Moving on… Diane ordered the Miso Ramen. I thought her bowl had a better flavour profile than mine, although it became quite salty near the end. You can read her thoughts at What Would Argenplath Pay? She’s planning her second visit as I write! To note: some bowls (not sure which, Kazoku and Miso for sure!) come with toasted sesame seeds that you can grind up to add more flavour to your broth.
Our night ended with a Waffle-Yaki, the word ‘yaki’ meaning ‘grilled’ or ‘cooked’. Well named and well done. I can’t really complain about cooked waffles sandwiching sweet red bean (azuki) paste, topped with vanilla ice cream and drizzled with chocolate syrup. I mean, really. Our only suggestion for improvement was how it was served, the board was cute but quite impractical as it slid around the table as you tried to cut into the waffle or grab a bite. Oops.
The soft opening night was complimentary, something I’m always a bit apprehensive about writing about. Definitely had to return to try the other bowls, as well as to give Kazoku Ramen a fair go at it. More ramen bowls for the blog, you know? That’s what I tell myself. I decided to forego the grand opening on Thursday (that’s just too crazy) but opted for a late ramen dinner on Friday after work. Joe and I arrived at 9pm only to find out that they had sold out of ramen bowls, well before their expected closing time of midnight. I should know better, always check social media!
Saturday’s shift ended at 6pm so I figured it was a safe bet. A quick Twitter check told me that they had actually sold out at 2pm after their lunch rush but were restocking for their 6pm service with limited bowls. Riddle me this Edmonton! What component(s) would run out that you could replenish within 4 hours for evening service? Surely not the broth that should take at least a day (or overnight) to complete, or the noodles that were imported from Vancouver. Toppings? No clue. It was a madhouse by the time we arrived at 7pm to ask any questions. I was just thankful my trip to the west end wasn’t wasted!
We were asked how many were in our party and given a number (verbally) with no wait times. Thankfully, it only took us ten minutes to grab a table (ramen shops should have a high turnover) but with all the yelling of table numbers, it felt a little disorganized. Almost as if we had ordered fast food and our number was being called out. Perhaps giving us a carded number or jotting down the table’s names would help! Our server quickly gave us menus and took our order, too busy to offer us drinks or water. Five minutes later she came back to our table and asked us if we needed menus to order food. Eh? All service issues aside, our bowls came out at a decent time! Kudos to the kitchens!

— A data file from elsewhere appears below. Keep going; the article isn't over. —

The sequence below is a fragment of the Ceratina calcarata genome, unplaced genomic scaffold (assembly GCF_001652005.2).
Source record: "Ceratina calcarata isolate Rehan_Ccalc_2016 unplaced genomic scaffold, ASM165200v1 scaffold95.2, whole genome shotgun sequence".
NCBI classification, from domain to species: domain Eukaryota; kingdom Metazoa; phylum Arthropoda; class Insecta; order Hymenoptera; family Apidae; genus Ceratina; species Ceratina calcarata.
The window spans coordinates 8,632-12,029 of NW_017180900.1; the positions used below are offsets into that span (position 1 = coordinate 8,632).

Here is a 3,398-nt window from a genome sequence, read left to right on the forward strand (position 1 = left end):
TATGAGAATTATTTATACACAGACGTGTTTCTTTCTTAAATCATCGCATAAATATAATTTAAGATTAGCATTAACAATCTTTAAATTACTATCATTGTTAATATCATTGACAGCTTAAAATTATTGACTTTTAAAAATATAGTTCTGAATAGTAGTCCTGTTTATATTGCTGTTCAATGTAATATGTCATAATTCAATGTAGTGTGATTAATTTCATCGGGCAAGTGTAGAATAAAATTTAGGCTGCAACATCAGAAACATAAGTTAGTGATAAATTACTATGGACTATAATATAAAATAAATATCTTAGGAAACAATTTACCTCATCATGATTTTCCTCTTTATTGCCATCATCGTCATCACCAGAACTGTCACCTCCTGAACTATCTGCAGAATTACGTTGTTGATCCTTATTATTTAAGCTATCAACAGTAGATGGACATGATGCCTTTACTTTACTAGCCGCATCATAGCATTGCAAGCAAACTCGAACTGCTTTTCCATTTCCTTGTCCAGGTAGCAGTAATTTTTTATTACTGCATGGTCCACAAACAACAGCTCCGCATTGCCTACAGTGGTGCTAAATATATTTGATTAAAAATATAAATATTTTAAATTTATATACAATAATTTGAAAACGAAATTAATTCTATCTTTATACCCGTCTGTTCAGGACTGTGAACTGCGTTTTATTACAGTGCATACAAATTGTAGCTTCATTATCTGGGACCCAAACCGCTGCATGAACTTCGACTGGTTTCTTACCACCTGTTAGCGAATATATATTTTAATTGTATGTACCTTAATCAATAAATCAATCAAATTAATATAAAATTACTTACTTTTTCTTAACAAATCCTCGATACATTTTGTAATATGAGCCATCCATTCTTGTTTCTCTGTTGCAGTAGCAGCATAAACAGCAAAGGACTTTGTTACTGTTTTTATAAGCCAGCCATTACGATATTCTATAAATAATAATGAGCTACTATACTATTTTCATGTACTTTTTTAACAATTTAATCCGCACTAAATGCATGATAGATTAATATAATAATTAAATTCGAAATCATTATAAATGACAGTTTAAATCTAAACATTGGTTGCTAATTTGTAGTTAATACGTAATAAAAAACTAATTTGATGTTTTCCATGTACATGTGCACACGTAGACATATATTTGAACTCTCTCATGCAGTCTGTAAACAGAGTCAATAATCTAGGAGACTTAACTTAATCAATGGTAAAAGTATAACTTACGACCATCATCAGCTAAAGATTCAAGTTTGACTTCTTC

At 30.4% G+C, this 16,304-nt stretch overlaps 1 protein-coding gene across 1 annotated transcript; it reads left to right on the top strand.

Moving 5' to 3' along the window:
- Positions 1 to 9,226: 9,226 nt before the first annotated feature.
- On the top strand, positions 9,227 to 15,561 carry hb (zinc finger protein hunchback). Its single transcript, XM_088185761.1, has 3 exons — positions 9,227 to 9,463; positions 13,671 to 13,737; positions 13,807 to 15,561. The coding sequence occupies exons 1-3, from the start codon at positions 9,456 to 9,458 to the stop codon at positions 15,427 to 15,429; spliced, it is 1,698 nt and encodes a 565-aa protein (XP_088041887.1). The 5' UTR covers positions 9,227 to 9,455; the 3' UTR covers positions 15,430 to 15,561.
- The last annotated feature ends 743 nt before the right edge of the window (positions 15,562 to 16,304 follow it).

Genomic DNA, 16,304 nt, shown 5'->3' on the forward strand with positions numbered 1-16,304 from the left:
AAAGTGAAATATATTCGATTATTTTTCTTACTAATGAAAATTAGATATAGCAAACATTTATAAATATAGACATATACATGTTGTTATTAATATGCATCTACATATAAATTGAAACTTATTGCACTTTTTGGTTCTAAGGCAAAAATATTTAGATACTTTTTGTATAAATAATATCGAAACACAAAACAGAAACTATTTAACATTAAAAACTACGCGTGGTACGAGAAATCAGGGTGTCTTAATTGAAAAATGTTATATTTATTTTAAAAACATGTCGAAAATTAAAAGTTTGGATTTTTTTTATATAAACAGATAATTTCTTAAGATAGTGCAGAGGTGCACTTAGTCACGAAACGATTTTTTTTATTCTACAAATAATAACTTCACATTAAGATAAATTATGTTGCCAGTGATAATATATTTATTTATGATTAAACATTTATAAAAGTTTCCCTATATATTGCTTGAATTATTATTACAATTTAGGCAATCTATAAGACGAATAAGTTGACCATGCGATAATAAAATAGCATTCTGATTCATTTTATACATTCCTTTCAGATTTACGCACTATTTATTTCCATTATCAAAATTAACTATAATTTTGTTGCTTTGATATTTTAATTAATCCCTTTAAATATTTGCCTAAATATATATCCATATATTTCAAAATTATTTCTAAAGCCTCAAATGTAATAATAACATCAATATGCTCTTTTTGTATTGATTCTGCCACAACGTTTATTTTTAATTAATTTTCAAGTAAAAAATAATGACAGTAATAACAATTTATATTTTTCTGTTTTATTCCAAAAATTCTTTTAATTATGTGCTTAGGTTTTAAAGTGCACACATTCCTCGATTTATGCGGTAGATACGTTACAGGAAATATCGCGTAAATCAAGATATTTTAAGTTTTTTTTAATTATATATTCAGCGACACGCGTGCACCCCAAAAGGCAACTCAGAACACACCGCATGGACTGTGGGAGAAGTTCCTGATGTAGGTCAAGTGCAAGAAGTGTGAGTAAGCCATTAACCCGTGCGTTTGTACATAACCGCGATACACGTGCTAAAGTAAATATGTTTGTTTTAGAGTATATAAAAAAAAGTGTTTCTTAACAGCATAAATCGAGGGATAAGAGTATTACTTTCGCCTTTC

Joe ordered the Tonkotsu, a richer and creamier pork-bone broth. The kotteri-style broth was drastically different from the Kazoku or Miso ramen of last week and is my favourite thus far. I ordered the Shoyu, by all means one of the easier bases to make and one that Kazoku Ramen has made a good jab at. Both bowls were appropriately seasoned although still missing that depth of flavour that I was looking for. Toppings, especially the char siu, was noticeably larger in portions and an improvement on their part. Our eggs were on the runnier side than previous, something I don’t mind at all, but all of the eggs I’ve tried are consistently under-marinated. Points for trying (some places don’t even try!) but I’d prefer a well-seasoned egg.
So what’s the verdict? I will wholeheartedly admit that I am a pretty picky ramen-eater. And I think Edmonton should be too. The more ramen shops open up, the more it drives the standards and I think diners will figure out what they really love about ramen! Would I return to Kazoku Ramen? Yes, of course. Their improvements over the past two visits indicates that they’re listening and open to criticism. Sold out bowls, twice!? A sign that either Edmonton is really seeking out ramen or a rookie mistake on their part for not preparing for the onslaught! I’m most excited for their Chinese-Japanese take on ramen, a Shanghai-style feature bowl to come in the future once they get a handle on things. Or how about a massive Godzilla-size ramen bowl competition? Can you handle that much noodle? In all honesty, I think Kazoku Ramen is off to a fantastic start and hope to see them improve their bowls and continue to accommodate hungry ramen-lovers! I look forward to revisiting within the month, I’m sure, (or within the week… ramen research is hard work!) and to late night bowls after work. Here’s to the Kazoku Ramen family and, of course, the cute Godzilla!
Note: If visiting between October 15 to 25th, fill out a ticket at the front till to enter to win a pair of Oilers tickets!Kazoku Ramen
16518 100 Avenue